Retrospective Film Review: Bryan Singer’s The Usual Suspects

There’s more of everything these days. And more ways than ever to access it all. Reception to great filmmaking past shouldn’t be influenced by heightened awareness of current trending tropes. But it is.

You can’t, for instance, erase the memory of similar storylines told elsewhere – especially when they’re told better. Nor can you ignore narrative devices gone before. Nowadays, we’re all looking for anti-heroes to cheer along. For that redemptive arc. For that twist ending. For that thing that elevates it above. Vanilla moviemaking just doesn’t cut it any more. And then there are films like Bryan Singer’s Noiry thriller The Usual Suspects from 1995 – nebulously plotted, bursting at the seams with memorable performances, romantically scored (and occasionally out-Debussying Debussy) by editor John Ottman, and crafted by a director who knows how to imaginatively weave diabolical lies in and around the truths the film purports to tell. The story – a familiar one of honour amongst thieves, a gang of crooks who find themselves on the receiving end of an even bigger master criminal – is really secondary to the way in which it’s told; constantly shifting timeframes, shadowy characters with unclear motives, a rabbit hole that gets deeper and darker the further along it Singer leads us.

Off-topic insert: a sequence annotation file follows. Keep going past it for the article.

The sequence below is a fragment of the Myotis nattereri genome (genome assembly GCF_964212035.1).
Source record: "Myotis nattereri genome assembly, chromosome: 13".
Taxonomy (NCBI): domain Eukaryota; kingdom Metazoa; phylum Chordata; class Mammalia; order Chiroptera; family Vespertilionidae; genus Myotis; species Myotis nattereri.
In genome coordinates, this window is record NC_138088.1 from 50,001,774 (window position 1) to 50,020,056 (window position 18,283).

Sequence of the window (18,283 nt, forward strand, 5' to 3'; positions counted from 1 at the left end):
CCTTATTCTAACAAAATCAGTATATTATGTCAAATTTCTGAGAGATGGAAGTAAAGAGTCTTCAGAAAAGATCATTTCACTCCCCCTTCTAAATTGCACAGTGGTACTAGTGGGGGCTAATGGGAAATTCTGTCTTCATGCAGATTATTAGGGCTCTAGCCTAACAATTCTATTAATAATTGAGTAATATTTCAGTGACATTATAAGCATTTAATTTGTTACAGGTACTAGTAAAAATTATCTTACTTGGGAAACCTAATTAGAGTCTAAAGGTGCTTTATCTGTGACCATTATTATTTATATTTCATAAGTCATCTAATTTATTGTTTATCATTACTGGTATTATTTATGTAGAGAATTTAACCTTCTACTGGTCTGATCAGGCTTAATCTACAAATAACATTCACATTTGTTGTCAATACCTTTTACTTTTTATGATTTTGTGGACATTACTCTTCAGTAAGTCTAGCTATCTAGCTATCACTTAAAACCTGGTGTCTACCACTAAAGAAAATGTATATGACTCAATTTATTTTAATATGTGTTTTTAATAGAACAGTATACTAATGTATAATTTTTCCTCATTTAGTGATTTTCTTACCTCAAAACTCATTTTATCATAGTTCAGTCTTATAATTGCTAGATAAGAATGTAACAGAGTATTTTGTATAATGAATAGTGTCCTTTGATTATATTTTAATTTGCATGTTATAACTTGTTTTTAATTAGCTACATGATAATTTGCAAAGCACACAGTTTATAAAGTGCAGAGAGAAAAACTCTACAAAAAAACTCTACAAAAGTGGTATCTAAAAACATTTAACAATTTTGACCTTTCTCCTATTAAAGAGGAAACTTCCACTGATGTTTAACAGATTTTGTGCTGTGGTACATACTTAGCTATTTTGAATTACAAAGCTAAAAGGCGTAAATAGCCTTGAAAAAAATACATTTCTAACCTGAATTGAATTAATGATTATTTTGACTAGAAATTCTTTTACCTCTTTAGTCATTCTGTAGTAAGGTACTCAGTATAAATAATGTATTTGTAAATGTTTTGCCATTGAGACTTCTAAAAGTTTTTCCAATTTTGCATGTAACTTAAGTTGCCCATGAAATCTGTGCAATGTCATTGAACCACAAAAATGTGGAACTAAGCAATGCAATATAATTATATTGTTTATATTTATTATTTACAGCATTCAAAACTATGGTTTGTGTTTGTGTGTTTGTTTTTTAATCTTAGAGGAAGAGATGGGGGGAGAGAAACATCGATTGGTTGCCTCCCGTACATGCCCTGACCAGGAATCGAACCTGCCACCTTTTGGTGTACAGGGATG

This is one of those rare movies where form compliments content, an utterly symbiotic relationship with each respecting its partner enough not to pull ahead and self-indulge. The film claimed a couple of Oscars – one for McQuarrie’s original screenplay, and one for supporting actor Spacey, who plays the cerebral palseyed Roger “Verbal” Kint – but it could have easily earned one for Byrne, Ottman, or Singer himself; the man, after all, with the plan.

Words: Ash Verjee